Despite humankind being an outlier in killing each other via wars, people didn’t automatically think to develop proper army nursing systems or rules for the battlefield wounded. We just kind of… left them out there.
On February 17, in 1863, Jean Henri Dunant (you can call him Henry) founded the International Committee for Relief to the Wounded to resolve this issue. Wait, eventual name change: the International Committee of the Red Cross.
Mr. Dunant initiated an organization of almost 100 million people involved in aid, so here are five facts about him and his work. But one is fake. Which one do you cross out? (Good one.)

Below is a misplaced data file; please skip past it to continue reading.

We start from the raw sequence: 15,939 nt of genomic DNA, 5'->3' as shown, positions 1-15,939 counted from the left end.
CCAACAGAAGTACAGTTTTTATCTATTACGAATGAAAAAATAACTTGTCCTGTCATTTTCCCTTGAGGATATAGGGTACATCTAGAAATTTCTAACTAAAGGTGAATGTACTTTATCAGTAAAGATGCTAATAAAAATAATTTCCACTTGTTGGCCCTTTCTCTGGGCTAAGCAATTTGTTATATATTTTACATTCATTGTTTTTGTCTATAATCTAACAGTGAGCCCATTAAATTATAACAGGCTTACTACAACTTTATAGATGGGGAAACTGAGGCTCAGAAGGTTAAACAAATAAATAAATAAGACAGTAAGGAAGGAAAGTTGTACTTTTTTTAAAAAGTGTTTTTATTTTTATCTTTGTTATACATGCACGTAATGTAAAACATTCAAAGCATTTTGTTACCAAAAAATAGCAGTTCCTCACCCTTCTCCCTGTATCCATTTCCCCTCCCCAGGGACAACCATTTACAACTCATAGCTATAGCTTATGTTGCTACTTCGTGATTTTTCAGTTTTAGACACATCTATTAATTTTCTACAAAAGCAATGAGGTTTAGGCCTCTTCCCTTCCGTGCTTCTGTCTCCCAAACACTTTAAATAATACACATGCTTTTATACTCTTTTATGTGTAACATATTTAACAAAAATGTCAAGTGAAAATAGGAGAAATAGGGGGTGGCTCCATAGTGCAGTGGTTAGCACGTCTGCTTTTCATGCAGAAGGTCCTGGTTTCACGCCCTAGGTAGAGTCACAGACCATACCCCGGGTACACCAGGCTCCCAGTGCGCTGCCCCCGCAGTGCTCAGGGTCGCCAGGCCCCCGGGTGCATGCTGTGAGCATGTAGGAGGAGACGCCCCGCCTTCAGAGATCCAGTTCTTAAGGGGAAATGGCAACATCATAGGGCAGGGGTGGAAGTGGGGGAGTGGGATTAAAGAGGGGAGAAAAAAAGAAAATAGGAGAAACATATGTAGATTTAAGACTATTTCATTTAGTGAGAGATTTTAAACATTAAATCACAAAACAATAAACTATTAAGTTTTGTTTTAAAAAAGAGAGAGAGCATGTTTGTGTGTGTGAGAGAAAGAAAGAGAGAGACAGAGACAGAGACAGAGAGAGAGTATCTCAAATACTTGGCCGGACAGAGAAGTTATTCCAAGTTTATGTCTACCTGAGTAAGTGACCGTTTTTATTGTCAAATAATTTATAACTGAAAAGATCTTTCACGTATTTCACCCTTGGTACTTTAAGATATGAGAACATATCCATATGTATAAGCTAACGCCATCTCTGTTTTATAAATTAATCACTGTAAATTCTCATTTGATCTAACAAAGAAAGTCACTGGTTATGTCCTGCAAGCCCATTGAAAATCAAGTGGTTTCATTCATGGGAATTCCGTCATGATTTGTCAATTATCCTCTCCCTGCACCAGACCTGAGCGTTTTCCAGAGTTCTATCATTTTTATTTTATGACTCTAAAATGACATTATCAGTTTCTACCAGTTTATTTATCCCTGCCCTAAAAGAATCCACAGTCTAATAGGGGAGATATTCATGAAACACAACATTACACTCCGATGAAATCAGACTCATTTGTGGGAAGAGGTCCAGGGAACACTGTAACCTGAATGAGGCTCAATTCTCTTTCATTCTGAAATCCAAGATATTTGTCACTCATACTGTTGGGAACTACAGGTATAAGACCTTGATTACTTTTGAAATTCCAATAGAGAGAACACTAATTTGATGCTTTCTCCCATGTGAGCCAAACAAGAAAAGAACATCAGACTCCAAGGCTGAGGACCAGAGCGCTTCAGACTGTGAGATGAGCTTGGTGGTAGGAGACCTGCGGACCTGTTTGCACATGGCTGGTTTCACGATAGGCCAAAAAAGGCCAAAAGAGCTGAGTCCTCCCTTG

Henry Dunant, Founder of the Red Cross // 4 Facts, 1 Fake Fact
1 | While en route to a business meeting, Dunant stopped to coach an Italian town on how to open their doors, go outside, and help a few thousand injured soldiers lying neglected on their lawns.
2 | He wrote a book to explain the need for a neutral organization to aid the wounded. The Swiss misters who liked his book adapted it into the International Committee for Relief to the Wounded (later the Red Cross).
3 | Dunant lobbied this project so hard that it formed the global basis of how civilians, POWs, and incapacitated soldiers should be treated (a.k.a. the Geneva Convention).
4 | Dunant spent so much time helping humans that he neglected his actual job, thereby investing his financial firm in a stock called bankruptcy. Consequences? Thrown off his own International Committee, shunned from Geneva, and even kicked out of the YMCA.
5 | The very first Nobel Peace Prize went to all the dudes who formed the future Red Cross — except Dunant because the committee cut him out for getting all the previous glory.